Canadian Moments

Canada is not immune to its own scientific dark ages

Before Canada gets too smug about its openness to science, it's worth remembering our own history of being on the wrong side of scientific thinking

Scientists, science advocates and community members gather in Copley Square in Boston on Feb. 19, 2017 for a Rally to Stand up for Science, a call to fight against President Trumps perceived efforts to discredit science and climate research, and to dismantle scientific institutions in the government. (Jessica Rinaldi/The Boston Globe/Getty Images)

Scientists, science advocates and community members gather in Copley Square in Boston on Feb. 19, 2017 for a Rally to Stand up for Science, a call to fight against President Trumps perceived efforts to discredit science and climate research, and to dismantle scientific institutions in the government. (Jessica Rinaldi/The Boston Globe/Getty Images)

Christine Sismondo’s Canadian Moments column looks at what history can teach us about a current moment in Canadian news, politics, or culture. Read more of her columns here.

Most Canadians planning to show up at March for Science protests this weekend probably consider their participation more about solidarity with American scientists under fire than anything we need to be worried about on the home front.

After all, we the North have recently emerged as heroes. As funding cuts and junk science advocates threaten to restore the dark ages to U. S. research labs, Canadians are volunteering time and server space to preserve vulnerable data, a phenomenon that was even recently featured on the Daily Show. Between that and the recent changes in immigration policy that has Silicon Valley looking at opening up branch offices here and this year’s surge in university applications from foreign students, everything’s coming up Canada.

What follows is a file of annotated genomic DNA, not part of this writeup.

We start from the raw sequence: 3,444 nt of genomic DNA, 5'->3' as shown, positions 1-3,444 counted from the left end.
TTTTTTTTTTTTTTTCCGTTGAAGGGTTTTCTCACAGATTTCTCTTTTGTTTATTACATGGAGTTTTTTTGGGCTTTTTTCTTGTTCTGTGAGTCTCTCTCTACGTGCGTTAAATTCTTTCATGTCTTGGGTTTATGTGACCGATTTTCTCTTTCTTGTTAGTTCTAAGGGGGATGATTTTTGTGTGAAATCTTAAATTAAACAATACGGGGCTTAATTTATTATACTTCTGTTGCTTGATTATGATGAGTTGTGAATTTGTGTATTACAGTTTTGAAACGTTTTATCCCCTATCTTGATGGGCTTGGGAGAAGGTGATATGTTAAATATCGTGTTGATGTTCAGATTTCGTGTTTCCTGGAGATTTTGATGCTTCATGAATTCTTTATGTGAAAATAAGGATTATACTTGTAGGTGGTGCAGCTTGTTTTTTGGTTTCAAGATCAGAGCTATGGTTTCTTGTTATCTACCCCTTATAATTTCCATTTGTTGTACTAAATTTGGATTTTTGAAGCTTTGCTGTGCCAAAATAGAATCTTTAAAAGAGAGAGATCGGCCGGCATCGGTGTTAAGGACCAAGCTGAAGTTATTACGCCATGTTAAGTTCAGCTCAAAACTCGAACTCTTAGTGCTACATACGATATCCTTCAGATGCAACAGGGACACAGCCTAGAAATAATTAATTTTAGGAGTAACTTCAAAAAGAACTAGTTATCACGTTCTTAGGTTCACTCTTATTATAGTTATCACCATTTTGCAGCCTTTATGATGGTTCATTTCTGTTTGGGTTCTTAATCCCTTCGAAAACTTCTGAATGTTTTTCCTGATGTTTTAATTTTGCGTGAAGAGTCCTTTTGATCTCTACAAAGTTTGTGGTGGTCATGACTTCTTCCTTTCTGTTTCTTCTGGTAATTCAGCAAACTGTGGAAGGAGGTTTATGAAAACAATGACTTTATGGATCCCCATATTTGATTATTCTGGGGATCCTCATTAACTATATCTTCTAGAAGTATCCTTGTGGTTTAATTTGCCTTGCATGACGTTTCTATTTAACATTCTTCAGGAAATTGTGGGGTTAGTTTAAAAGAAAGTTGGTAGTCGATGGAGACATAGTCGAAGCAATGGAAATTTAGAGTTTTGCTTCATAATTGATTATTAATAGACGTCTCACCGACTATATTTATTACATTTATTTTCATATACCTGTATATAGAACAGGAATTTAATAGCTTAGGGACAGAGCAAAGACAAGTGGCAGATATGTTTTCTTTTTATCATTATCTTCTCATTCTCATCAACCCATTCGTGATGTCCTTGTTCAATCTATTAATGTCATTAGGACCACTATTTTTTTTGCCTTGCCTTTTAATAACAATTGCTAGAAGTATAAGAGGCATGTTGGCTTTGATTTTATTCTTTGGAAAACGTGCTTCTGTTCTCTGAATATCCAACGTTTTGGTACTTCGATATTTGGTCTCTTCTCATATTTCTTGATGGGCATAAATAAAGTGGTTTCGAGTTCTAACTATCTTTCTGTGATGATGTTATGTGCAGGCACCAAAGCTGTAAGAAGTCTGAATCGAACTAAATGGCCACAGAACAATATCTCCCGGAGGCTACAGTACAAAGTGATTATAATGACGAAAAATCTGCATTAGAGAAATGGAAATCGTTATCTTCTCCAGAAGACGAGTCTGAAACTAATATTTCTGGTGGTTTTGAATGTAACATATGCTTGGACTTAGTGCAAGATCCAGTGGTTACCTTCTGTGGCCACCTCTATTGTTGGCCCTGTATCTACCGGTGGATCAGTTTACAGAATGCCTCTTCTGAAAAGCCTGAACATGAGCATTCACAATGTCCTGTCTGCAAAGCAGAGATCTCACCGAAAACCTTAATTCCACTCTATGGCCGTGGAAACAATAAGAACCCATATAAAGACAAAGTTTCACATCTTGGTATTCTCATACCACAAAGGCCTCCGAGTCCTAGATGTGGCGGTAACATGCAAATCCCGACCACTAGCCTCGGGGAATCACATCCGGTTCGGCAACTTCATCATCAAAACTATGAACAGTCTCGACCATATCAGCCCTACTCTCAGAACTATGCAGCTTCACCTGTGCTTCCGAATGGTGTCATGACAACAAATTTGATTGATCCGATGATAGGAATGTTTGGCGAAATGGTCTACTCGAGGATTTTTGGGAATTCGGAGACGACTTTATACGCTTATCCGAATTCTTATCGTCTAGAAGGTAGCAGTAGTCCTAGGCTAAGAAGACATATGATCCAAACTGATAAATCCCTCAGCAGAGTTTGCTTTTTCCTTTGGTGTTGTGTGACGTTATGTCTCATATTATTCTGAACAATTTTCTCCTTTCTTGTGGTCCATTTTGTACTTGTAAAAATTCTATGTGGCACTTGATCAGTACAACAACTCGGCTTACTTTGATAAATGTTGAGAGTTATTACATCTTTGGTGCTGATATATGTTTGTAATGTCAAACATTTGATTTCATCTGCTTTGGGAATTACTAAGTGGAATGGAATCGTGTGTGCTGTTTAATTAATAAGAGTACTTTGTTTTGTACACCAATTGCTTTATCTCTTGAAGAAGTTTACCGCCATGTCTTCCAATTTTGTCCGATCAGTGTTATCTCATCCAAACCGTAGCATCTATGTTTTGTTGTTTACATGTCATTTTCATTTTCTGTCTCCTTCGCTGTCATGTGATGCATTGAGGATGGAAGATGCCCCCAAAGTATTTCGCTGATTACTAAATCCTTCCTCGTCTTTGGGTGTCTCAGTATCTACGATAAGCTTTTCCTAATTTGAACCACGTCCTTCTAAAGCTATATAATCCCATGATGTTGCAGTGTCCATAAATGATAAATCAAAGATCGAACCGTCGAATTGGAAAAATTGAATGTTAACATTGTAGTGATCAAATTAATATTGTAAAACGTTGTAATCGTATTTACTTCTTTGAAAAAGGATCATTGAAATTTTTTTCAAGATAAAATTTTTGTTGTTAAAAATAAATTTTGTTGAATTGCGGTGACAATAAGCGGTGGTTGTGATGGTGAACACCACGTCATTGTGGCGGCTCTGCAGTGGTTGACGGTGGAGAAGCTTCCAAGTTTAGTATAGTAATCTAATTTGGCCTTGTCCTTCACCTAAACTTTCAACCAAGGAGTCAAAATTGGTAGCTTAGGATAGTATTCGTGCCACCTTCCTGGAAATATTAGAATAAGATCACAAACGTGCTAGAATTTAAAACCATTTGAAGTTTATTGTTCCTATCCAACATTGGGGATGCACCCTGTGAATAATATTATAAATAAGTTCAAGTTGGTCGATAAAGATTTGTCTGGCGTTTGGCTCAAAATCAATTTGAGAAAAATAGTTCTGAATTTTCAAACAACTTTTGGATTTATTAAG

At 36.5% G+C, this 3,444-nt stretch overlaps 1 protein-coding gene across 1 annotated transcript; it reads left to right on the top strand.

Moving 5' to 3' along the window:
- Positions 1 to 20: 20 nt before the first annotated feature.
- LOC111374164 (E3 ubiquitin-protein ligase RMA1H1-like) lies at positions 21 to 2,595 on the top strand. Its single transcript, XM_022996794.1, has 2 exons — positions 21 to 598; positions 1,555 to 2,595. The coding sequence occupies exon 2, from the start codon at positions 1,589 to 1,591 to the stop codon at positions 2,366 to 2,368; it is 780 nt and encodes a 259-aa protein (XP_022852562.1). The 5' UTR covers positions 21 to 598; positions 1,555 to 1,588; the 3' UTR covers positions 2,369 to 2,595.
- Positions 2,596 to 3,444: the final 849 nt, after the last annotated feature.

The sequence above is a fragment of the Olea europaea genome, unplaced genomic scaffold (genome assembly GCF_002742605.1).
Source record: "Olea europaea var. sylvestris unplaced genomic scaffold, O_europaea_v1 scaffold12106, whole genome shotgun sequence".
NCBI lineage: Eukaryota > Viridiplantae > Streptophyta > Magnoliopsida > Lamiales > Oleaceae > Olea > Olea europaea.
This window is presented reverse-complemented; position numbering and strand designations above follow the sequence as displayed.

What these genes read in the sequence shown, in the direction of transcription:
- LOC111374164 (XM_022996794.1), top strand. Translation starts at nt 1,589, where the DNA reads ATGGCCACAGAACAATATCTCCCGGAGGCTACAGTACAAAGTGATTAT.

Attracting global talent is obviously something we welcome, alongside our new role as a seed bank, where science goes for safekeeping while the United States flirts with the erosion of food and drug safety research, vaccination science and, most recently, a scientific racism revival. We’ve seen this in casual remarks over Trump family genes and Iowa representative Steve King’s tweets arguing that we can’t “rebuild civilization” with “other people’s babies.” To top this all off, Charles Murray, author of the The Bell Curve, the 1994 book that advanced theories about racial difference and intelligence, is back in the news, with student protests erupting on campuses where he’s been scheduled to give talks.

Before we start feeling too smug, though, it’s worth remembering the Canadian contribution to Murray’s controversial book, since The Bell Curve relied heavily on studies conducted by J. Philippe Rushton, a University of Western Ontario professor who became a household name in 1989 after publishing the paper, “Evolutionary Biology and Hereditable Traits.” Rushton argued that people of East Asian descent had evolved to have bigger brains, higher IQs and smaller penises than those of African descent, who were, thanks to their genetic destiny, prone to crime and promiscuity. He was resoundingly attacked by people such as David Suzuki and the editorial board of the Toronto Star, which ran a cartoon depiction Rushton as a Ku Klux Klan member.

READ MORE: Want better science? Listen to scientists.

Although it was a high-profile story that led to conversations about academic freedom, public funding and scientific bias, Rushton’s science has largely been treated as an anomaly. In fact, it came at the tail end of a long legacy of scientific racism that informed immigration, welfare and mental health policy in Canada throughout the 20th century, when eugenics was taken seriously.